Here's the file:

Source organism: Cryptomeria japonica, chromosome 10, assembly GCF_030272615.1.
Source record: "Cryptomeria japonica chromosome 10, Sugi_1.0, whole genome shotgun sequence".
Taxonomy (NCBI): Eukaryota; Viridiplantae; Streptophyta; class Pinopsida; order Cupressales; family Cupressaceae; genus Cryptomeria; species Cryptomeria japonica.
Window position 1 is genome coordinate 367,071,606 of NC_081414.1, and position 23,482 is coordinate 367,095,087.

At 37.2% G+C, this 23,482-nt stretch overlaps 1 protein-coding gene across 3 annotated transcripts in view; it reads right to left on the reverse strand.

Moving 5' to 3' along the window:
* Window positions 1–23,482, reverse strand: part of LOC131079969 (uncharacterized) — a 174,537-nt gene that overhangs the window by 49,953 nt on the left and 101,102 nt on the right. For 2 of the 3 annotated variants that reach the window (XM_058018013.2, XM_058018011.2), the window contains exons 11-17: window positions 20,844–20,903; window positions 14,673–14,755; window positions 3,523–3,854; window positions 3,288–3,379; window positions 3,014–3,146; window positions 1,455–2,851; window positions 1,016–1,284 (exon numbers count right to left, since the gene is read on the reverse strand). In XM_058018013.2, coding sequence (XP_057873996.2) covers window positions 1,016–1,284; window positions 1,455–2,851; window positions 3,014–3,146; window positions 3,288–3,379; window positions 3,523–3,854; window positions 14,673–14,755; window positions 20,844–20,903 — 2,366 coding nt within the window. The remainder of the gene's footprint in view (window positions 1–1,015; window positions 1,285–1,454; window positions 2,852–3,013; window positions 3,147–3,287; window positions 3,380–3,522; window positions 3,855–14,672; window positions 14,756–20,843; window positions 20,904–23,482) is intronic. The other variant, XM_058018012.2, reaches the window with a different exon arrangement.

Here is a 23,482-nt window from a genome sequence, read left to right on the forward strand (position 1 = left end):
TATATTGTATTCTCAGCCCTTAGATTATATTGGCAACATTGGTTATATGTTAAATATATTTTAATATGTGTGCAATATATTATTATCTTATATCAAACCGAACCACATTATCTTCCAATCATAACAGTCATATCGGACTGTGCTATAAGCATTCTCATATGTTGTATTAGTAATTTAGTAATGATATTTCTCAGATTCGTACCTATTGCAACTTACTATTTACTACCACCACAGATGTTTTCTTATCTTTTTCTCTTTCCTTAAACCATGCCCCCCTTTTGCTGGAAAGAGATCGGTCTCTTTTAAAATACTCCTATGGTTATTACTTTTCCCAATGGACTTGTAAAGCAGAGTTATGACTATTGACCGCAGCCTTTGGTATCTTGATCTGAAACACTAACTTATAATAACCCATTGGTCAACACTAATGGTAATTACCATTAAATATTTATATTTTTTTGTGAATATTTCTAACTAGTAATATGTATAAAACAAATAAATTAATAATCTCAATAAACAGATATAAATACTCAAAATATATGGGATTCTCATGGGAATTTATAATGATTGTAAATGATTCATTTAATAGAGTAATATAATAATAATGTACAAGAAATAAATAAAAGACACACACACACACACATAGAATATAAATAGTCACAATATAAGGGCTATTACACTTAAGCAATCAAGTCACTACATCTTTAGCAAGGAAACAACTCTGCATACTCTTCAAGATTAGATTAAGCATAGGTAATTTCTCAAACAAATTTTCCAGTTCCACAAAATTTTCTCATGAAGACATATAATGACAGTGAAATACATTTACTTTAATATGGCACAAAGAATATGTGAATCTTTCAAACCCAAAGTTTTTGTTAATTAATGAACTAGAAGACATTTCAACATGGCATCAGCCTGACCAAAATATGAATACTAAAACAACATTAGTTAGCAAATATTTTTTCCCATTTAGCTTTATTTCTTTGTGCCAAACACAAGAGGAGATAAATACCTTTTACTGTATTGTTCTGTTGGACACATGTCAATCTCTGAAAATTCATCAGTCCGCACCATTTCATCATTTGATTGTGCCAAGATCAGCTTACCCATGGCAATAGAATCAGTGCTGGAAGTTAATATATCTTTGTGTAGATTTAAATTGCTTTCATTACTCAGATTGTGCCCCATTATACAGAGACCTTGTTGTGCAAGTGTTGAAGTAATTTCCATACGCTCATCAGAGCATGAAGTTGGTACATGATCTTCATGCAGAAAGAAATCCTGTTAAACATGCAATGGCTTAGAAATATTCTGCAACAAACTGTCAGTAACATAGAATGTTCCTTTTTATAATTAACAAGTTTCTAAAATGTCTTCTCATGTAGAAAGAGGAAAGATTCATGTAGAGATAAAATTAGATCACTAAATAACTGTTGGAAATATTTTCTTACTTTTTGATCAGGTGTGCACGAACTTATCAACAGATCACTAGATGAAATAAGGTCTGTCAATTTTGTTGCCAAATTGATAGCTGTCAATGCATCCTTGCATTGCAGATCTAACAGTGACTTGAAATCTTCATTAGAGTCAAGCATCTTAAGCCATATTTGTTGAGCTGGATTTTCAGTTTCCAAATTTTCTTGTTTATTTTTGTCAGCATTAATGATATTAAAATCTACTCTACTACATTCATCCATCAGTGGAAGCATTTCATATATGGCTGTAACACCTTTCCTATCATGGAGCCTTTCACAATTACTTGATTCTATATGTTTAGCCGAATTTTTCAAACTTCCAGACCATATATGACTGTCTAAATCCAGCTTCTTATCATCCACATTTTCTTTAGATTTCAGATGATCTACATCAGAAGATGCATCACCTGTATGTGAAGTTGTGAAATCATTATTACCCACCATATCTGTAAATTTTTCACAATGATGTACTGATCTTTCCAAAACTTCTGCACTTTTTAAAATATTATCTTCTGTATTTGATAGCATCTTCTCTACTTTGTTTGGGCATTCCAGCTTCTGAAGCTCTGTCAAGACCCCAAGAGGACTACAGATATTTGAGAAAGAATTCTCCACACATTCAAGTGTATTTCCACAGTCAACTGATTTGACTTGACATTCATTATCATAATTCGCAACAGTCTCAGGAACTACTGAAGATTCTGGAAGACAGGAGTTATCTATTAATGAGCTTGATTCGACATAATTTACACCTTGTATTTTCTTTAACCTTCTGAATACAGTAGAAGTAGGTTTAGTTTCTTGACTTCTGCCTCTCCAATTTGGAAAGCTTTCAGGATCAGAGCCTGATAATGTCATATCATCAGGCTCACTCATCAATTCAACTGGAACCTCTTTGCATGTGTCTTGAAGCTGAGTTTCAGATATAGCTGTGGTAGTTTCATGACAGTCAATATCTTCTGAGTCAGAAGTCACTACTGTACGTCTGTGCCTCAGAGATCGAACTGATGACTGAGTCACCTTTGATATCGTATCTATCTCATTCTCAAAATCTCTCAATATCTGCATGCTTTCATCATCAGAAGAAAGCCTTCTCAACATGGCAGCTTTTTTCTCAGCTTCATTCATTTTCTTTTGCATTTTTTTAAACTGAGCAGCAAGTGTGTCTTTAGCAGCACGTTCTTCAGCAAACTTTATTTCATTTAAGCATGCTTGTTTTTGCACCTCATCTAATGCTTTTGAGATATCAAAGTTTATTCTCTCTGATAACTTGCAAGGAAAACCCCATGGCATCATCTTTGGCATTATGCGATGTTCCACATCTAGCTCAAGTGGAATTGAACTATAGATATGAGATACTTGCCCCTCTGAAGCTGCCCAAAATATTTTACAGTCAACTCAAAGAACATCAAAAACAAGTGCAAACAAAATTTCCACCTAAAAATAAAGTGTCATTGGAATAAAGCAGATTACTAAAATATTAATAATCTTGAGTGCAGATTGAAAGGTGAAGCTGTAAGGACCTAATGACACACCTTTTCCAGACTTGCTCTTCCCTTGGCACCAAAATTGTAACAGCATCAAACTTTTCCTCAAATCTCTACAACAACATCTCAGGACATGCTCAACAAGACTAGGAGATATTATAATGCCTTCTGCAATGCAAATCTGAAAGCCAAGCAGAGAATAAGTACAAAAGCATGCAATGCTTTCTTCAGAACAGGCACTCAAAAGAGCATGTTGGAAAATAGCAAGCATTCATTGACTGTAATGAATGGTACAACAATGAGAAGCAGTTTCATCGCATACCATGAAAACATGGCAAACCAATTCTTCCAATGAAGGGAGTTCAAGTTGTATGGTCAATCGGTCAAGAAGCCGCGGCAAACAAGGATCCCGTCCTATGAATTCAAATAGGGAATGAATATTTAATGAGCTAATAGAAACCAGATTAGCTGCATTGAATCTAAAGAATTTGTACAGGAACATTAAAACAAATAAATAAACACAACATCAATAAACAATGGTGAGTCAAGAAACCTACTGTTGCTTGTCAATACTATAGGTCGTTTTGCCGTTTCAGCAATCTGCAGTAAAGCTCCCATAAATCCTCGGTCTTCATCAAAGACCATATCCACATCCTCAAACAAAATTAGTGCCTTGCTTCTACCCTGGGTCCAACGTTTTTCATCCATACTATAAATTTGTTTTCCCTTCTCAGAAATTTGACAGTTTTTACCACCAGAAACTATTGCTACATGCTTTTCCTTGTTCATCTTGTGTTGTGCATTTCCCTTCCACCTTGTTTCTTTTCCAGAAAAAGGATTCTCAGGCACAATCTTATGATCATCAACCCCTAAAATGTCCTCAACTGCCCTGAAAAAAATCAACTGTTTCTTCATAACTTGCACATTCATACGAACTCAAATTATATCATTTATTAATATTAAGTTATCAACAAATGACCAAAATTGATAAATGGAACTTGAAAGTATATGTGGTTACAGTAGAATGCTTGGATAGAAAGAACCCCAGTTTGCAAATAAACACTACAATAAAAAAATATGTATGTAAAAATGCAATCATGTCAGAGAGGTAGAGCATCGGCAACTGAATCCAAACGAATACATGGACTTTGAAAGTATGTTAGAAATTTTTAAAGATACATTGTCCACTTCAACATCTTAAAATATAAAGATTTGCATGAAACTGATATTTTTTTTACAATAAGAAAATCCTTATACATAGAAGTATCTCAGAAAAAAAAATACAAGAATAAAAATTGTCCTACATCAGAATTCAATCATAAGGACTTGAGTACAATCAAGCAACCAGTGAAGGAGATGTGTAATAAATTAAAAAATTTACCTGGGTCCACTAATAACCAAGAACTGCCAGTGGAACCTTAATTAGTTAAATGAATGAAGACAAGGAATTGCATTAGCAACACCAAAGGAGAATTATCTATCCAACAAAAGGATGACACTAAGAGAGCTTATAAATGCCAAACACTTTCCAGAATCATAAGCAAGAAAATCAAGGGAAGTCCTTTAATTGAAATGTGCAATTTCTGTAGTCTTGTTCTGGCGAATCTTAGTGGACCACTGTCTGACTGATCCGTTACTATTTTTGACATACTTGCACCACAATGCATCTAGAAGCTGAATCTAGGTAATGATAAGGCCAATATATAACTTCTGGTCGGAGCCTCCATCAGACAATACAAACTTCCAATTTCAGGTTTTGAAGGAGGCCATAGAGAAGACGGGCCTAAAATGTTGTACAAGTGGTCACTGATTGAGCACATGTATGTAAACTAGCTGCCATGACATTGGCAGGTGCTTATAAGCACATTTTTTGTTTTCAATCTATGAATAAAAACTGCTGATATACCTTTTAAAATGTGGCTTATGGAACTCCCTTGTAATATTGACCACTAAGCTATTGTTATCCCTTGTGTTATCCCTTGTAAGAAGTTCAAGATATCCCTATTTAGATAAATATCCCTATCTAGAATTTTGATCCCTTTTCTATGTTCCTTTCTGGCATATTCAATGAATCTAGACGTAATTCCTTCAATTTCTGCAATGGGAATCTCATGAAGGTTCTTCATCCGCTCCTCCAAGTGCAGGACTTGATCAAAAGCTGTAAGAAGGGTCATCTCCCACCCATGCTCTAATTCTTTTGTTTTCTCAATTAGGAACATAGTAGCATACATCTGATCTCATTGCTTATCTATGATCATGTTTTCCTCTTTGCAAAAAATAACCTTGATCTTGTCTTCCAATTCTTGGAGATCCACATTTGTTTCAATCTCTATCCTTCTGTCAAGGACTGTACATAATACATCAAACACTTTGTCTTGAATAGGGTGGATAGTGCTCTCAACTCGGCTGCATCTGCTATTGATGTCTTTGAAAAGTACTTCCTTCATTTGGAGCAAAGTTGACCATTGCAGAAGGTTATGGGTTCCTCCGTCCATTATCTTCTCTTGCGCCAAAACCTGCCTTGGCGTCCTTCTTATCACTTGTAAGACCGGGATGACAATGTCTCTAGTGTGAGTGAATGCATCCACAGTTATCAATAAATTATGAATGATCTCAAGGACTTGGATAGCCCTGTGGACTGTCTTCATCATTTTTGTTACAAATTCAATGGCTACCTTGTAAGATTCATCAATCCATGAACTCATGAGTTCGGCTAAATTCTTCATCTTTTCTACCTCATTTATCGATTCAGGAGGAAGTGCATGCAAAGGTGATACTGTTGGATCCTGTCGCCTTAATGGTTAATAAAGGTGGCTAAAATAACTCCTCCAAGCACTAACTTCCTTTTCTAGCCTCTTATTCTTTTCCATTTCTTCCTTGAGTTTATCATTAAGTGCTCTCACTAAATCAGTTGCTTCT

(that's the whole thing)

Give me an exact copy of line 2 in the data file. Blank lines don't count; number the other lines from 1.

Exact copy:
Source record: "Cryptomeria japonica chromosome 10, Sugi_1.0, whole genome shotgun sequence".